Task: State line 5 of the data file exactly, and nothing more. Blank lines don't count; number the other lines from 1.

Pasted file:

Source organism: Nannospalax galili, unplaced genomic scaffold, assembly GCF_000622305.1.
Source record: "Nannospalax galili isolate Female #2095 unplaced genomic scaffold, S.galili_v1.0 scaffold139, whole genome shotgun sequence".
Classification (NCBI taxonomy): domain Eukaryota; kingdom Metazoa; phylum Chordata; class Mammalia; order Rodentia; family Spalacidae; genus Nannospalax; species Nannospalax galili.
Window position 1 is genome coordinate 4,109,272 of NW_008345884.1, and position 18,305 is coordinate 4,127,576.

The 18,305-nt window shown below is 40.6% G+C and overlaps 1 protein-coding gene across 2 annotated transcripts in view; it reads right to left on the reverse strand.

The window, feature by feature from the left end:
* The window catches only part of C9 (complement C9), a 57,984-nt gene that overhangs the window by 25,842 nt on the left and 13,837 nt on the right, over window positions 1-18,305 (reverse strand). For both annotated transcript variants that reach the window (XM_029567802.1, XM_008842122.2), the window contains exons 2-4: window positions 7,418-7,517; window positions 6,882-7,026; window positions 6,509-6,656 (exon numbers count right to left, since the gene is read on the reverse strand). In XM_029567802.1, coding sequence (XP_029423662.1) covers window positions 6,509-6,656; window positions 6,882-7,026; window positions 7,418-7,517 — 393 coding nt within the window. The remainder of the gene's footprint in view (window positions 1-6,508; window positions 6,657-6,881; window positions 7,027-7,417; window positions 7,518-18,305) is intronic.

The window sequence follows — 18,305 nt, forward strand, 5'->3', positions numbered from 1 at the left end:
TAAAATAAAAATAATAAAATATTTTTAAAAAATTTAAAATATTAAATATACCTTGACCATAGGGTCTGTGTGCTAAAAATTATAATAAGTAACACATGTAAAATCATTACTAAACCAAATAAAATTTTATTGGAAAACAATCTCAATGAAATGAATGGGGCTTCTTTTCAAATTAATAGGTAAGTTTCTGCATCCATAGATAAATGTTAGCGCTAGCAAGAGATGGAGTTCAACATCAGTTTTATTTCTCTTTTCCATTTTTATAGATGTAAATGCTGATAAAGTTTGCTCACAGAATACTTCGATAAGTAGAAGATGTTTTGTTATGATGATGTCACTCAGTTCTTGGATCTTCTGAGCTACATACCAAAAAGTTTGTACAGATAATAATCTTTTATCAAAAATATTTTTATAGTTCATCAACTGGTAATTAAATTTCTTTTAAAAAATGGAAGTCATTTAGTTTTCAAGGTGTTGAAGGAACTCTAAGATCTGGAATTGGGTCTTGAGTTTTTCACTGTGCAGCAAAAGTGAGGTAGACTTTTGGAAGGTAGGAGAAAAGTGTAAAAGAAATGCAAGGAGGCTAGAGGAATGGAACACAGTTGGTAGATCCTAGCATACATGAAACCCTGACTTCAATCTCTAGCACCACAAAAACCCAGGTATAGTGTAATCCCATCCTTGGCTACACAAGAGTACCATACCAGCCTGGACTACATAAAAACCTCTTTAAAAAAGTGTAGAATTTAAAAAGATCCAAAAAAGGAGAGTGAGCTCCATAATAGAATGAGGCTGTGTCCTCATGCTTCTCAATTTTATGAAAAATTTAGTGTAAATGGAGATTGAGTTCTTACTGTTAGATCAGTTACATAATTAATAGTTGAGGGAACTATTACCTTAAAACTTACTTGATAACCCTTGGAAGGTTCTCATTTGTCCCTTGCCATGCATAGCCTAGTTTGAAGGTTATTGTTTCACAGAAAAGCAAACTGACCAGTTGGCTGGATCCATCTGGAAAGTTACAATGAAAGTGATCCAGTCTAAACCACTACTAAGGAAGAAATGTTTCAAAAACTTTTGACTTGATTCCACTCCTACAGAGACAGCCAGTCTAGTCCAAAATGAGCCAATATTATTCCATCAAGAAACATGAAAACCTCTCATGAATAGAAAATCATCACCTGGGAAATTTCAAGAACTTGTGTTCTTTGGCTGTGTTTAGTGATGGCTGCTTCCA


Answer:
The 18,305-nt window shown below is 40.6% G+C and overlaps 1 protein-coding gene across 2 annotated transcripts in view; it reads right to left on the reverse strand.